The Scared-to-Invest Generation

The recession has left workers in their 20s and 30s wary of the stock market.  According to the Employee Benefit Research Institute, the percentage of workers between 25 and 35 who say they have saved for their retirement has fallen by over 20 percent in the last decade.  A Newsweek article about the research noted that young investors continue to put their money into seemingly safe investments like low-yield bonds whereas investment experts say they should really be investing in stocks through passive (index) mutual funds.  Playing it safe, the article noted, “could delay retirement for a decade.”

Whenever I speak on college campuses I’m impressed by how hungry today’s students are to learn about money, especially investing.  And I’m reminded that they have a lot to learn.  At a recent college workshop, attended by student leaders such as resident assistants, I asked how many knew what an index fund is.  Not a single hand went up.

Two good investment books I recommend, and not just for college students, are The Little Book of Common Sense Investing and The Smartest Investment Book You’ll Ever Read.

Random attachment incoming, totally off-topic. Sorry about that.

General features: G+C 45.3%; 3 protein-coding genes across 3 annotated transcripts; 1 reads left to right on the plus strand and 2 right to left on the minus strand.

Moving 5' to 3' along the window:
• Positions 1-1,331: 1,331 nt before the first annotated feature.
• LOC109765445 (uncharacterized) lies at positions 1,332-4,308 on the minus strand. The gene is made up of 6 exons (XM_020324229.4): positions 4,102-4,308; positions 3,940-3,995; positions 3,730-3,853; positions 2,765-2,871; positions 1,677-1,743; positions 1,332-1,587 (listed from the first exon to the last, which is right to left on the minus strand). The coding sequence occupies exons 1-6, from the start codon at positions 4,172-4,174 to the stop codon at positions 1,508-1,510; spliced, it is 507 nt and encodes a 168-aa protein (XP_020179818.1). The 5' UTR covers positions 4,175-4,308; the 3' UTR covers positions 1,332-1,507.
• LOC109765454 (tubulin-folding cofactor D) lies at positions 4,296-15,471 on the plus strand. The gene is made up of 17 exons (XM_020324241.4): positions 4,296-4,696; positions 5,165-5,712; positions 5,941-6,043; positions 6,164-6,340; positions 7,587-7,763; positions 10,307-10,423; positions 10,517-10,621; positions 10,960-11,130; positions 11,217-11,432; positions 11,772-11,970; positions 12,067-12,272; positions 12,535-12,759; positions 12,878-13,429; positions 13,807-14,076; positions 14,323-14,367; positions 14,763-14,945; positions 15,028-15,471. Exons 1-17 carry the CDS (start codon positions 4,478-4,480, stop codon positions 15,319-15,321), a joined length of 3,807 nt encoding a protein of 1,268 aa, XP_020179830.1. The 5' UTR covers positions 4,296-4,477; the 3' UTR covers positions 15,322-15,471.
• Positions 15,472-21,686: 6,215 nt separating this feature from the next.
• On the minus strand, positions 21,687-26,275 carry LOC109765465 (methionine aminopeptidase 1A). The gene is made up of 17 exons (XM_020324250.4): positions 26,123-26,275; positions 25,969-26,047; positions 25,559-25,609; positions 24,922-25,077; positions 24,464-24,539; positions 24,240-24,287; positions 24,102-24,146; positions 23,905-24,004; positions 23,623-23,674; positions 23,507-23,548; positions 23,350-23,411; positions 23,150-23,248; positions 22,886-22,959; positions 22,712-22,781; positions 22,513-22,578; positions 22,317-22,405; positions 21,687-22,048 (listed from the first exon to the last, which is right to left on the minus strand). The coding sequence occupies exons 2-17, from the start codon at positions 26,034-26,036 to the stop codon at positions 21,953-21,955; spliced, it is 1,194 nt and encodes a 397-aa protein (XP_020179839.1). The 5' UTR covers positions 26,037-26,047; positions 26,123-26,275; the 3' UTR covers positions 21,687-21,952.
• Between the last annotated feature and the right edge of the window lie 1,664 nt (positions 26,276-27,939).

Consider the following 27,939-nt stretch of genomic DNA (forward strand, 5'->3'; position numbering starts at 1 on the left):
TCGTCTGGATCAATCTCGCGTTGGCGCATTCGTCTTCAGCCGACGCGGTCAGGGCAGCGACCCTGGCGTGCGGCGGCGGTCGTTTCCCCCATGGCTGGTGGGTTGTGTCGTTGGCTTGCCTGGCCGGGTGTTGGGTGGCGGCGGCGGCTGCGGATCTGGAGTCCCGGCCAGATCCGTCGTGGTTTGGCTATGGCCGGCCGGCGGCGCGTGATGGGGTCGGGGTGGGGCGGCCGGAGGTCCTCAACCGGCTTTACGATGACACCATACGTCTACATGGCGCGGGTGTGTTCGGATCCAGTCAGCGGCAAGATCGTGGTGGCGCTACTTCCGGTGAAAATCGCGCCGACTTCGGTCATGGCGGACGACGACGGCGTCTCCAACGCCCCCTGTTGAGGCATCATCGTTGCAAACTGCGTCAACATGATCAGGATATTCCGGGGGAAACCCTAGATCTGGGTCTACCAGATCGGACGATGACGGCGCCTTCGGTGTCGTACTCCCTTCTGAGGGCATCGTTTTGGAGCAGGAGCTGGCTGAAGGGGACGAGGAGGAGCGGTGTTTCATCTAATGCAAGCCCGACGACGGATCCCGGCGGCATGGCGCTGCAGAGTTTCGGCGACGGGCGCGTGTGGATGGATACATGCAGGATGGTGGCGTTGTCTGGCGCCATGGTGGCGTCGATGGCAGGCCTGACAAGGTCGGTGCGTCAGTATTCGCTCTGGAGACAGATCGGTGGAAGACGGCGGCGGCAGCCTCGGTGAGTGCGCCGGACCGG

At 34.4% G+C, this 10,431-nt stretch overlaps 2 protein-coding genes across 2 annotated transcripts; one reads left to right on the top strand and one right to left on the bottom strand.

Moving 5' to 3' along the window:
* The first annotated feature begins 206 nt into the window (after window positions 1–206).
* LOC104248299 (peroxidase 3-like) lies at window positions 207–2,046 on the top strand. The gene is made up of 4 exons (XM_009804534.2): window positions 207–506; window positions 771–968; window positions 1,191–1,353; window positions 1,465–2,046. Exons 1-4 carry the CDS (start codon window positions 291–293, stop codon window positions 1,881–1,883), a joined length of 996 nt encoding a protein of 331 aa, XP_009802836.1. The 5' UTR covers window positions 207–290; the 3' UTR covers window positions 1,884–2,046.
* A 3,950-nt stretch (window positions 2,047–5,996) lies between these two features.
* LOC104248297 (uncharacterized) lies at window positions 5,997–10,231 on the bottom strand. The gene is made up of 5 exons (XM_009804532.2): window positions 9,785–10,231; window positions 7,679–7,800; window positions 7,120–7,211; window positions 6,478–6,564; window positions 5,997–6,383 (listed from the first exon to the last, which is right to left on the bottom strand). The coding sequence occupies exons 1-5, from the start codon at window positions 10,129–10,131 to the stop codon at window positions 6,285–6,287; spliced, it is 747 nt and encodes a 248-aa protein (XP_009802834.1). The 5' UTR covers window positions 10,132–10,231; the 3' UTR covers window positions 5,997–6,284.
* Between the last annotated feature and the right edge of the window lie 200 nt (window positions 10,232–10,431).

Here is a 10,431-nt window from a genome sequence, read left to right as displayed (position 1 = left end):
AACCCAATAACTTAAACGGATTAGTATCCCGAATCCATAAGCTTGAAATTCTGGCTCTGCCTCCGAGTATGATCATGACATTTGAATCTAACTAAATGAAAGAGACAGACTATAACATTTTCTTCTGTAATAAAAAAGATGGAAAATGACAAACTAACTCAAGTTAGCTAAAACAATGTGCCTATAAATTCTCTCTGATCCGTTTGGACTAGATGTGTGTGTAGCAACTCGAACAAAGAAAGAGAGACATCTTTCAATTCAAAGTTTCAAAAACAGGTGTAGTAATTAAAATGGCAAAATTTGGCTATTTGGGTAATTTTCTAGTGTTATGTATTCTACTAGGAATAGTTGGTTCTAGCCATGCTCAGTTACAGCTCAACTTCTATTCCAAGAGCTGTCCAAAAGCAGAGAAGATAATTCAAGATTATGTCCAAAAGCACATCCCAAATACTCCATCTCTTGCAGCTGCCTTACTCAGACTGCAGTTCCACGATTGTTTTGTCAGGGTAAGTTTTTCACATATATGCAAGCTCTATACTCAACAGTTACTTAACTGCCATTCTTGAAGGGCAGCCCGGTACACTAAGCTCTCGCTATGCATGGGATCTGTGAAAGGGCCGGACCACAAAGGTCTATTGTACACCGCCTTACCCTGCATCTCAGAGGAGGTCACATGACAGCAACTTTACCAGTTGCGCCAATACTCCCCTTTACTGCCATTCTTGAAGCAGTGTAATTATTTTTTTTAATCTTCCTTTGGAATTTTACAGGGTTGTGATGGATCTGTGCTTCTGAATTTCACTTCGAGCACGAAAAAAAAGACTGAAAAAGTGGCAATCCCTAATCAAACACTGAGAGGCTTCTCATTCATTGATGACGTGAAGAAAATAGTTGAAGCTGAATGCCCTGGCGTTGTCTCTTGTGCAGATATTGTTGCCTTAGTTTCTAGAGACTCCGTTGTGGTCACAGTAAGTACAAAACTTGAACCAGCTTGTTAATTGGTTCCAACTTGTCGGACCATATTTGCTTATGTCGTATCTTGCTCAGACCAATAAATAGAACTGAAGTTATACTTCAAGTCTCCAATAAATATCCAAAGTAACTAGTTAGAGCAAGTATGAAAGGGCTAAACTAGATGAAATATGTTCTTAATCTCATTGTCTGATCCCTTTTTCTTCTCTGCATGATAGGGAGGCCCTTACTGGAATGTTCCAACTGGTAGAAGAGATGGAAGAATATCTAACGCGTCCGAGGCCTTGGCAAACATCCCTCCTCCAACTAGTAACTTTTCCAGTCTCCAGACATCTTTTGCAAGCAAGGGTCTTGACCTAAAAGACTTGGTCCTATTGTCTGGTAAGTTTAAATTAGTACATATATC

What are some of your favorite investing books, especially those that young people would find helpful?

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2 Responses to The Scared-to-Invest Generation

  1. Amy W November 19, 2010 at 10:30 PM #

    One of my aunts told me about the book “Sound Mind Investing” by Austin Pryor when I was in college. Just wish I wouldn’t have waited to read it until I was 30.—Step/dp/0615226248/

  2. Wilson November 15, 2010 at 8:22 PM #

    When we bring back the Glass-Steagal act and get our large banks and investment firms out of “Casino” style investing, consumers will have more confidence. There is to much risk with the current system.

    Moving our money into local community run banks and credit unions is a step in the right direction. Each state should establish a state run bank similiar to the one in North Dakota.

    Thank you for your financial ministry.


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